I would think about Dad, who also signed up for the United States Army, telling me how, a few years after he escaped Nazi Germany, he got into trouble at his base down South when he spoke up for a persecuted African American soldier.
I would think about Mom driving downtown with a hot meal when I was working day-long shifts on my previous job and didn’t have time to eat during the day.
I would think about Dad taking me for driving lessons and keeping his temper in check when I backed into a neighbor’s car across the street the first time we set out together.
I would think about Mom and her sister going to the funeral of a distant, out-of-favor relative, and being the unfortunate soul’s only mourners in the funeral chapel when no immediate kin bothered to come.
I would think about Dad picking out a car for me while I was away at graduate school and driving the vehicle to me, three states away.
I would think about Mom taking care of her older siblings as they spent their final declining years in institutions that were always painful to enter.
I would think about Dad, who had escaped Nazi Germany as a teenager with the help of his family’s Protestant friends, instructing his children not to condemn an entire people, an entire nation, an entire religion.
I would think about how fortunate I was to be outside, while others were inside at Yizkor.
Which is, I think, what Yizkor is all about. Remembering—the purpose of Yizkor—is not done only in sorrow. Perhaps it is not only a matter of what was, but of what, God willing, still is.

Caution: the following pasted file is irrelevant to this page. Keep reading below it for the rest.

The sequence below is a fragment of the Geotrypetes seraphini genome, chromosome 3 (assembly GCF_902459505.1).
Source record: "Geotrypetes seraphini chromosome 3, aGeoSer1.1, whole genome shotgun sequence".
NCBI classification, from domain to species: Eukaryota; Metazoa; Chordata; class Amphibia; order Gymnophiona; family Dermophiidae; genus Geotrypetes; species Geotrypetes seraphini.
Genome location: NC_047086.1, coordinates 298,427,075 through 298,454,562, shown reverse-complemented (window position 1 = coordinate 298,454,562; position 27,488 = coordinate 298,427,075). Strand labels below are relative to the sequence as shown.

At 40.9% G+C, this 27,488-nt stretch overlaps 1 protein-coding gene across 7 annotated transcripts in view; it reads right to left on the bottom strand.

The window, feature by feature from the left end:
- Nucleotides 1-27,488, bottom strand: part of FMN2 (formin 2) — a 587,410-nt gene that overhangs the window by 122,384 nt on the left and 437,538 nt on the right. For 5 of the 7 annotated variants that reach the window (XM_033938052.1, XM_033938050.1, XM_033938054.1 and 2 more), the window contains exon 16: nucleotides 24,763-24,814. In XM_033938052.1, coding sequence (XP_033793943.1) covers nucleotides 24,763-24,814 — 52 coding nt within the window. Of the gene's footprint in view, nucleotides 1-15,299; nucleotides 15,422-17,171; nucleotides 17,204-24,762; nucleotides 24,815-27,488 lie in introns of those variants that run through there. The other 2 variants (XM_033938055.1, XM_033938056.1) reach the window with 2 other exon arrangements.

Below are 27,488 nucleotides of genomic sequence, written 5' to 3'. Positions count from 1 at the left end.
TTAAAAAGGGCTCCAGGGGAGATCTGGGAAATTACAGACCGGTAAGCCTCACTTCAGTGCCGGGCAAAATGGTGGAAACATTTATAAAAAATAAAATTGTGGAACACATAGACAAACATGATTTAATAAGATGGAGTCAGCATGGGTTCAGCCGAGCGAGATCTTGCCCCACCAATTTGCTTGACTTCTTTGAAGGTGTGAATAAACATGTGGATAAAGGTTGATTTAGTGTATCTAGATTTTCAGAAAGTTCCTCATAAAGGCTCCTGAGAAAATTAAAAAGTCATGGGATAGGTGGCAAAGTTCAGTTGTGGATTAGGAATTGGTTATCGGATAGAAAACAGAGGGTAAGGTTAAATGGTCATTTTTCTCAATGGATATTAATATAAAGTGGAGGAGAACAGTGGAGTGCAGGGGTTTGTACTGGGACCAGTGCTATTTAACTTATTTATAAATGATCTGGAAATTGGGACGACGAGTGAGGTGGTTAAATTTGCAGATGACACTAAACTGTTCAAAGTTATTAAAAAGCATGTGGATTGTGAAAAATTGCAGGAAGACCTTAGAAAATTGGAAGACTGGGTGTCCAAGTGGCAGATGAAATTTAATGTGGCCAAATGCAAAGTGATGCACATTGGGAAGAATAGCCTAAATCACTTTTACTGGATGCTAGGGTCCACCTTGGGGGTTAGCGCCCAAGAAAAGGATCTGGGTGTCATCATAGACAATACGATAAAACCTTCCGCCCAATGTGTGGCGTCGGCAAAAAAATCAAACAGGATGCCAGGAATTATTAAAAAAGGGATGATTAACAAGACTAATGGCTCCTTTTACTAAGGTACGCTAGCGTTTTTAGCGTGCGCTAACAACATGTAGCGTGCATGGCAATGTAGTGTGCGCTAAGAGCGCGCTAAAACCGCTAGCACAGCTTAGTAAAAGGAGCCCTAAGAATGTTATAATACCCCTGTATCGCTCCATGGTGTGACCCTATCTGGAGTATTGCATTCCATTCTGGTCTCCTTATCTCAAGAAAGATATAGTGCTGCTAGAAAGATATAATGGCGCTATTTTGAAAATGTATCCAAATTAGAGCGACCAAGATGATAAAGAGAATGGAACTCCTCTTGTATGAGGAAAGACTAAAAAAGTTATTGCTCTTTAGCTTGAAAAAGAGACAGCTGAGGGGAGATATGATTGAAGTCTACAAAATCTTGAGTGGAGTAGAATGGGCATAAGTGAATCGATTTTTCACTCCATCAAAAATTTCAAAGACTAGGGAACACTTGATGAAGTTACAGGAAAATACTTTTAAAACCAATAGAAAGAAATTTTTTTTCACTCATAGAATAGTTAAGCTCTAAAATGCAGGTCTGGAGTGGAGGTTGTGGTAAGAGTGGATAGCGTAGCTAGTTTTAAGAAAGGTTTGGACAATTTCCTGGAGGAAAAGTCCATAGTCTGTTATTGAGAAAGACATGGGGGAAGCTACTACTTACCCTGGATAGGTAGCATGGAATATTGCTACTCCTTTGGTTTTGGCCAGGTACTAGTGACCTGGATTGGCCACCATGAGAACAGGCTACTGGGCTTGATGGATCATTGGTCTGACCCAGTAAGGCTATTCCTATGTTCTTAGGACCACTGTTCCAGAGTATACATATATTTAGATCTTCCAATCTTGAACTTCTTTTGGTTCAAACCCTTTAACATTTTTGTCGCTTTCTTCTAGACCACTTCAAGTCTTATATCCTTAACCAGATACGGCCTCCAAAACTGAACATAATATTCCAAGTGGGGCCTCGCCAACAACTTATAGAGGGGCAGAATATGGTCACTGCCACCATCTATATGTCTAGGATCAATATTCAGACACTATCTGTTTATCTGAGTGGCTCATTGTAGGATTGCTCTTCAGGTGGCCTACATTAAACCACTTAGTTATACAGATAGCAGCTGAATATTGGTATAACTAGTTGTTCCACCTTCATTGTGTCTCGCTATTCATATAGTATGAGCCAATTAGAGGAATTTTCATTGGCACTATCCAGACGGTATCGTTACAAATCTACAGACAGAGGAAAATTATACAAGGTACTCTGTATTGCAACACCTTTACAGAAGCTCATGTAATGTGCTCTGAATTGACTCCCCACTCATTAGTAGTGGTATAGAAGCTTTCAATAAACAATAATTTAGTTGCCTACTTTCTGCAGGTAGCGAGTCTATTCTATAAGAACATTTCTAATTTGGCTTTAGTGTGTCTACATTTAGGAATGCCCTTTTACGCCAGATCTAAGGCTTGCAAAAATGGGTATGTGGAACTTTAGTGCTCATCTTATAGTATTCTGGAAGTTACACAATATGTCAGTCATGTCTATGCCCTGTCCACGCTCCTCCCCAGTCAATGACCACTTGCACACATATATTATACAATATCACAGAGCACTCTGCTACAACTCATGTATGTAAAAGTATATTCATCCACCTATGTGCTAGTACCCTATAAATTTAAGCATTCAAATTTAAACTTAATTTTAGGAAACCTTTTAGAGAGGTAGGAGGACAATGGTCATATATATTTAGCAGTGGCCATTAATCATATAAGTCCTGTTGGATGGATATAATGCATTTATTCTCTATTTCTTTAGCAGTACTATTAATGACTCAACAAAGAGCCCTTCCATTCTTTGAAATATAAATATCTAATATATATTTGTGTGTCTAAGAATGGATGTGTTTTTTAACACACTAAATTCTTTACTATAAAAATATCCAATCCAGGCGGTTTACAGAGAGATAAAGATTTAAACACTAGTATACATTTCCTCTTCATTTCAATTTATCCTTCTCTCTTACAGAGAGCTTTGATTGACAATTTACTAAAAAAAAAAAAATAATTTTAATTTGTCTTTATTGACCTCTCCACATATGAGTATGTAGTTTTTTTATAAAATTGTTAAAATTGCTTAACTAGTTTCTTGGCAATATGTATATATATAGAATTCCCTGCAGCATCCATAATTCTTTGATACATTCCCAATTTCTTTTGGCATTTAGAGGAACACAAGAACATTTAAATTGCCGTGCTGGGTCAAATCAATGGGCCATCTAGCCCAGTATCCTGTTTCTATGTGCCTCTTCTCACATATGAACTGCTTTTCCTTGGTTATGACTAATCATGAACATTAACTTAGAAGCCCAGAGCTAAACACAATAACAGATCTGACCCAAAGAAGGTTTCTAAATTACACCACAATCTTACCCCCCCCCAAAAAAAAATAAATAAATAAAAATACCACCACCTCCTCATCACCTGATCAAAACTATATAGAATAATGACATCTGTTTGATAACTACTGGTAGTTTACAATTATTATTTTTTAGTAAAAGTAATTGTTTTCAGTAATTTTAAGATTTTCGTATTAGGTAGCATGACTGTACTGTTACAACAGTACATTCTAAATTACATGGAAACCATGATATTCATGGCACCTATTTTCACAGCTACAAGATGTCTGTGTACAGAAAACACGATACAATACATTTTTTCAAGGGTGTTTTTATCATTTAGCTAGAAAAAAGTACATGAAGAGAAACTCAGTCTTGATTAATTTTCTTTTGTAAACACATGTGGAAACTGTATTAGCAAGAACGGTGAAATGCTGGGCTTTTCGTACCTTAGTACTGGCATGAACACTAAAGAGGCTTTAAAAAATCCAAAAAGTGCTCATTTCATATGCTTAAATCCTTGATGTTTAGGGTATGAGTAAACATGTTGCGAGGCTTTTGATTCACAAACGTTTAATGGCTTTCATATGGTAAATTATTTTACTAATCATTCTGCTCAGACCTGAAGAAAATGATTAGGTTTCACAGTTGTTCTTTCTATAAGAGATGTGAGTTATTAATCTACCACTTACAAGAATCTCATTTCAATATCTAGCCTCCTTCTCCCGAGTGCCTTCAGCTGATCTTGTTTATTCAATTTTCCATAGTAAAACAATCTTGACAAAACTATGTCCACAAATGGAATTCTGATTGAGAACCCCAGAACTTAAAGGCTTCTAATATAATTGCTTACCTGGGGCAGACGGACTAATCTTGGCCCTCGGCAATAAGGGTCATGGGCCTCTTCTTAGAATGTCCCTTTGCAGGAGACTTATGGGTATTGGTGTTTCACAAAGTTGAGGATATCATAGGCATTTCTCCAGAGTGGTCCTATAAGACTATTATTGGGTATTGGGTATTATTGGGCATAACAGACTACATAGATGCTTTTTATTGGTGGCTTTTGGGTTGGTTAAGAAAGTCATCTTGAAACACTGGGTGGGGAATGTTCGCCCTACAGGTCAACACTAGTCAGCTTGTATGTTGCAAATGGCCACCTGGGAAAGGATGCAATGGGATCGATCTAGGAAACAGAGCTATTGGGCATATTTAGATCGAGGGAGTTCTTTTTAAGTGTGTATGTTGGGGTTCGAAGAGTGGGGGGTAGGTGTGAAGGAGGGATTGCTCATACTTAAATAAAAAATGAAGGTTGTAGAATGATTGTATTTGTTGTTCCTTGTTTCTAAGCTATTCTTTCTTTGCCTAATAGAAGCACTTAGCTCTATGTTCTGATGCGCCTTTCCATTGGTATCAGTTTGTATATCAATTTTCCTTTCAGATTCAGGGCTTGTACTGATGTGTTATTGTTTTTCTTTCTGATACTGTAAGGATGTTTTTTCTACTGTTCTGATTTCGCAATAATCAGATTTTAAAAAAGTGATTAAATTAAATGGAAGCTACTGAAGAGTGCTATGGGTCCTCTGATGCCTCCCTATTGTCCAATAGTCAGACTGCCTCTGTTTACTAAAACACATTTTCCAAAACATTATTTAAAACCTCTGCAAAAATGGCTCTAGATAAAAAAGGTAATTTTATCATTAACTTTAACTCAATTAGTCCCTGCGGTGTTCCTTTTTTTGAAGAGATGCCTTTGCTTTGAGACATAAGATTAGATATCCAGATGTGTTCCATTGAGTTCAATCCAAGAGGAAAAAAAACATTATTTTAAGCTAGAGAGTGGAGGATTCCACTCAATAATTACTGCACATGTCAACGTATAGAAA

On Yom Kippur and the shalosh regalim (Sukkot, Pesach and Shavuot), when we gather in trepidation or in joy, we recognize God’s providence by thanking Him for what He takes away as well as for what He gives.
For all its majesty, Yizkor is surprisingly short. Maybe five, ten minutes. Often I would find my fellow outsiders filing back into the sanctuary before I finish my mental exercise.
At the shul where I usually daven on Yom Kippur, you don’t need a watch to know when it’s time for Yizkor. The hall quickly fills up beyond its legally recommended capacity. Most of the people filing into the sanctuary are “Yizkor Jews,” senior citizens, mostly émigrés from the former Soviet Union, who learned little about Yiddishkeit in their homeland but know that Yizkor transcends the intellect. Yizkor is in their kishkes. Schmoozing in Russian or Yiddish, they adopt a proper mien of solemnity when the rabbi says it’s time to remember.
Yizkor is, they understand, a prayer of the spirit; through connecting to the memories of their mothers and fathers and other deceased relatives, they stay connected to their faith.
When they came in each year, I would go out.
This year, on the last day of Pesach, Yizkor was no longer a mystery to me. I joined the Yizkor insiders when I recited the memorial prayers and pledged charity in memory of Pinchas ben Abraham, my father, Peter Lipman, who died on Cheshvan 25, 5766.
Steve Lipman, a native of Buffalo, is a staff writer for The Jewish Week in New York. He is the author of Laughter in Hell (New Jersey, 1991), a study of the spiritual role humor played during the Holocaust, and of Common Ground (New Jersey, 1998), a book of questions and answers on the weekly Torah portion.